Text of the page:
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Date:         Mon, 12 Sep 2005 14:59:38 -0400
Reply-To:     Derek Wilkinson <>
Sender:       "SPSSX(r) Discussion" <SPSSX-L@LISTSERV.UGA.EDU>
From:         Derek Wilkinson <>
Subject:      Re: data transformation bibliografical sources
Comments: To: Hector Maletta <>
In-Reply-To:  <S163921AbVIKSae/>
Content-Type: text/plain; charset="iso-8859-1"

Jorge and Hector:

The most original and pervasive account is that by John Tukey entitled Exploratory Data Analysis. The three-volume pre-publication version had a lot more than the final version published under that title. Some was published in Mosteller & Tukey, Data Analysis and Regression: A second course. EDA is a very quirky book but brilliant and if you are experienced, you will find real gems therein. Of the general stats books, John Fox has a very good treatment of transformations, but his is pretty mathematical. Bonnie Erikson has a more introductory version. I need to disagree with two comments from Hector. For much of social science there is no a priori meaningful scale so often transformed variables (if they are increasing transformations) may have as much or more legitimacy as the original. This is particularly true with income. How could Jorge have the same error in his calculated income as Bill Gates does in his income? Errors and misestimates are obviously related to size, ergo the necessity of logging. Second, there isn't always the possibility of finding an abstruse mathematical formula (unless it's stochastic) to create normality. I have had students (albeit without much background in math) try to transform gender (M or F) into a normally distributed and symmetric variable. Square roots and logarithms didn't work! Neither did anything else. Cheers. Derek PS Samuel Leonhardt did a didactic workshop at an American Sociology Association meeting twenty-some years ago and lucidly introduced me and all others who attended into the virtues of Exploratory Data Analysis and the insights of John Tukey.

-----Original Message----- From: SPSSX(r) Discussion [mailto:SPSSX-L@LISTSERV.UGA.EDU] On Behalf Of Hector Maletta Sent: Sunday, September 11, 2005 2:30 PM To: SPSSX-L@LISTSERV.UGA.EDU Subject: Re: data transformation bibliografical sources

Jorge, Normality and homogeneous variance are possible attributes of your data, and they may or may not have them. No data transformation by itself will give them what they do not have.

You can of course transform your variables into something else that is more similar to what you desire (e.g. the logarithm of a variable may have a distribution that looks more "normal" than the original variable), and there is always the possibility of finding a mathematical formula, however abstruse, able to achieve that. But on scientific terms this would be meaningless unless you have a theory whereby your variable behaves in ways related to that particular mathematical function. For instance, if people react more to the PROPORTION their incomes grow, than the AMOUNT of the increase, and thus an additional $1000 means different things to a billionnaire or to you and me, then the logarithm of income may find a place in your analysis, because a certain difference in logarithms means a certain proportional difference in the original variable. If you do not have theory or evidence of this kind, using logarithms has as much sense as using, say, the cosine or the cubic root or a 17th degree polynomial of your variable.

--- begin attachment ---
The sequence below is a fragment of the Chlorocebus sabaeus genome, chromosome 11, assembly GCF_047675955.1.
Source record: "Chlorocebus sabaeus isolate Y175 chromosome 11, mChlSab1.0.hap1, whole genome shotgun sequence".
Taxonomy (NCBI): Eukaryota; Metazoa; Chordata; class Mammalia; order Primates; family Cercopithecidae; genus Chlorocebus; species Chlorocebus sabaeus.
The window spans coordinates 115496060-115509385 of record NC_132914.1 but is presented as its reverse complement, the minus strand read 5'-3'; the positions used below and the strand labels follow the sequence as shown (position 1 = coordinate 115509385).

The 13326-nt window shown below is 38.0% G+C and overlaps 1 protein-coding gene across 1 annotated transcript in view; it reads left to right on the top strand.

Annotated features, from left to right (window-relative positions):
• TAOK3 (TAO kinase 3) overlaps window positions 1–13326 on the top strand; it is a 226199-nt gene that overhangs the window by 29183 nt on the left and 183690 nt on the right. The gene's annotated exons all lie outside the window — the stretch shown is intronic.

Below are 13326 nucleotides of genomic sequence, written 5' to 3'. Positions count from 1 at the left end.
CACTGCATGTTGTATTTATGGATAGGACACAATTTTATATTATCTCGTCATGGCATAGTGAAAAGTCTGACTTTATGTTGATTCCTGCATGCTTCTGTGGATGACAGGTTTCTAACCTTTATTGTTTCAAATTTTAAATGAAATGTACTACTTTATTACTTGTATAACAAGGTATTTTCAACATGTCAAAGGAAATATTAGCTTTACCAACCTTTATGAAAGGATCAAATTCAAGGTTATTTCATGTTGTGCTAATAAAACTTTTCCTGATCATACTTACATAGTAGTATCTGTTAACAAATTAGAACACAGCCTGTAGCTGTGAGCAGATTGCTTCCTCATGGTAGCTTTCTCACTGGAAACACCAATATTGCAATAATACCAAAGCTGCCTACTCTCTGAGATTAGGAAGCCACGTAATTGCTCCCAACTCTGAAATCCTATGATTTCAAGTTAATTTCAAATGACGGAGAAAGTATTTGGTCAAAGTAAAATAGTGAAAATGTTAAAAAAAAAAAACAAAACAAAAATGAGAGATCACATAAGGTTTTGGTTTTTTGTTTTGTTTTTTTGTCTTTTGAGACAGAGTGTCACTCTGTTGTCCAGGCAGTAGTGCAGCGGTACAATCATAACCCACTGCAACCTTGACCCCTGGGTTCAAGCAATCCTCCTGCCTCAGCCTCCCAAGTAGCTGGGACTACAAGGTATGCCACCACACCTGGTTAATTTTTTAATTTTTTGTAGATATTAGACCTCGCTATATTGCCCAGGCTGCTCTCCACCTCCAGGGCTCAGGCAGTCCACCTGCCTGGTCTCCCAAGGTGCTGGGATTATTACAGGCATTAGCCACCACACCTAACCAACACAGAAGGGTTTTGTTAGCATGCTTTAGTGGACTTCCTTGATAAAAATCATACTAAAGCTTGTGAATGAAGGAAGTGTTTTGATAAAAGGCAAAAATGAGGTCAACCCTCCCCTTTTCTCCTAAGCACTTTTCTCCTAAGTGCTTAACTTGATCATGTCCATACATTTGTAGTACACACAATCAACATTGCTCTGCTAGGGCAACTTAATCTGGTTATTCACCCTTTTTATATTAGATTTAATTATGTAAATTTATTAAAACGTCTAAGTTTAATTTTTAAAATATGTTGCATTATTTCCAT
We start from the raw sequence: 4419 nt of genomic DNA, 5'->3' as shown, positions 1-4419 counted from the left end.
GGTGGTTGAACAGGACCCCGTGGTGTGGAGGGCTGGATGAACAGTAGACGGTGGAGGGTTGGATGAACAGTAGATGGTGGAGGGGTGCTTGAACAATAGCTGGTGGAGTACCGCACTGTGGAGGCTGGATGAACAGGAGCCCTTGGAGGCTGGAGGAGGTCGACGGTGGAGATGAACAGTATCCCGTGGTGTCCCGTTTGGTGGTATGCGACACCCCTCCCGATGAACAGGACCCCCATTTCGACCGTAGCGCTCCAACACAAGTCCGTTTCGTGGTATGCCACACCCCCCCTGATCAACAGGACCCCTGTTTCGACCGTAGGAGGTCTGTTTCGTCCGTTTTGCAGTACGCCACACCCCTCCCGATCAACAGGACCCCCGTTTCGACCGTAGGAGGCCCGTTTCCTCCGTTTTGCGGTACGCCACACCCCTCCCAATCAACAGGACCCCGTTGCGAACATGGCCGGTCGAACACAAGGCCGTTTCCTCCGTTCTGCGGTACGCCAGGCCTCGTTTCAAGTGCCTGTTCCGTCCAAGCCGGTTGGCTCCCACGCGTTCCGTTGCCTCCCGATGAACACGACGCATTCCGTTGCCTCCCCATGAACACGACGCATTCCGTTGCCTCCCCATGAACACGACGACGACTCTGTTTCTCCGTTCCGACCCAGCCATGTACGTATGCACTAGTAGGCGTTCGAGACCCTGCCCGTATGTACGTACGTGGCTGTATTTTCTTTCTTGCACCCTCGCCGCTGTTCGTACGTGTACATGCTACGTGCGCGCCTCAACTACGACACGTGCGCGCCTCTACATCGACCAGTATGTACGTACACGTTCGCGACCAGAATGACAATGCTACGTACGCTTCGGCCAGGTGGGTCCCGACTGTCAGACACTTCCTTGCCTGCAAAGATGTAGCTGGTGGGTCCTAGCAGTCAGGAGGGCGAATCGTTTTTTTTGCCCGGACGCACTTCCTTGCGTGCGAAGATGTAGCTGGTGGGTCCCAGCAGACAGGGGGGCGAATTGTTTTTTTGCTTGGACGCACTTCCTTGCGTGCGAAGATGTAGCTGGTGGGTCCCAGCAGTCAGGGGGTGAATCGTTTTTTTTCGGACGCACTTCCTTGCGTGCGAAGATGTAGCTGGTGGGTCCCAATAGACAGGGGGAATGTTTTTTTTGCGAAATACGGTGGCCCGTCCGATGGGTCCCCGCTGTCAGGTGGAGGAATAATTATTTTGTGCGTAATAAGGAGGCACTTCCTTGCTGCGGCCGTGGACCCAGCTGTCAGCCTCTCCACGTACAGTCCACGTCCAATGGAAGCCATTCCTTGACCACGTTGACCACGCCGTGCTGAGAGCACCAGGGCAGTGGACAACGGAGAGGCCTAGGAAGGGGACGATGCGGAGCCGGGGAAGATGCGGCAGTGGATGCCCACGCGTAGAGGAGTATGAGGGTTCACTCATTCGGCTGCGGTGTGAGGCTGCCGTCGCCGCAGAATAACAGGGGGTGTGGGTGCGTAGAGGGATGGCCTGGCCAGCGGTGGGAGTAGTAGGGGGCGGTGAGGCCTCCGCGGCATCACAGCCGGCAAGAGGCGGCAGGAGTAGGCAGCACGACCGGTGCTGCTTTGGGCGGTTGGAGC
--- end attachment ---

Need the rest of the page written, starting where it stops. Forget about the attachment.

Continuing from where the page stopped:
Besides, remember previous caveats in this forum to the effect that it is not variables, but errors of estimation, that have to be normal, with homogeneous variances, for standard statistical models (like regression) to apply.


> -----Original Message----- > From: SPSSX(r) Discussion [mailto:SPSSX-L@LISTSERV.UGA.EDU] > On Behalf Of Jorge Camacho > Sent: Sunday, September 11, 2005 2:03 PM > To: SPSSX-L@LISTSERV.UGA.EDU > Subject: data transformation bibliografical sources > > Dear All: > > I am loking for a good review or bibliografical source (in > electronic format if possible) about data transformation in > order to reach normallity, homogeneous variances etc. Most > text books have very few pages on this. I would appreciate > any supportt on this. > > Thanks in davance. > > Jorge > > -- > @@@@@@@@@@@@@@@@@@@@@@@@@@@@ > Jorge Camacho Sandoval, Ph. D. > Bioestadística - Mejora Genética Animal > P. O. Box 1960 - 4050, Alajuela, Costa Rica Tel. (506)4410487 > Fax. (506)4400575 > e-mail: or > @@@@@@@@@@@@@@@@@@@@@@@@@@@@ > > __________ Información de NOD32 1.1213 (20050909) __________ > > Este mensaje ha sido analizado con NOD32 Antivirus System > > >

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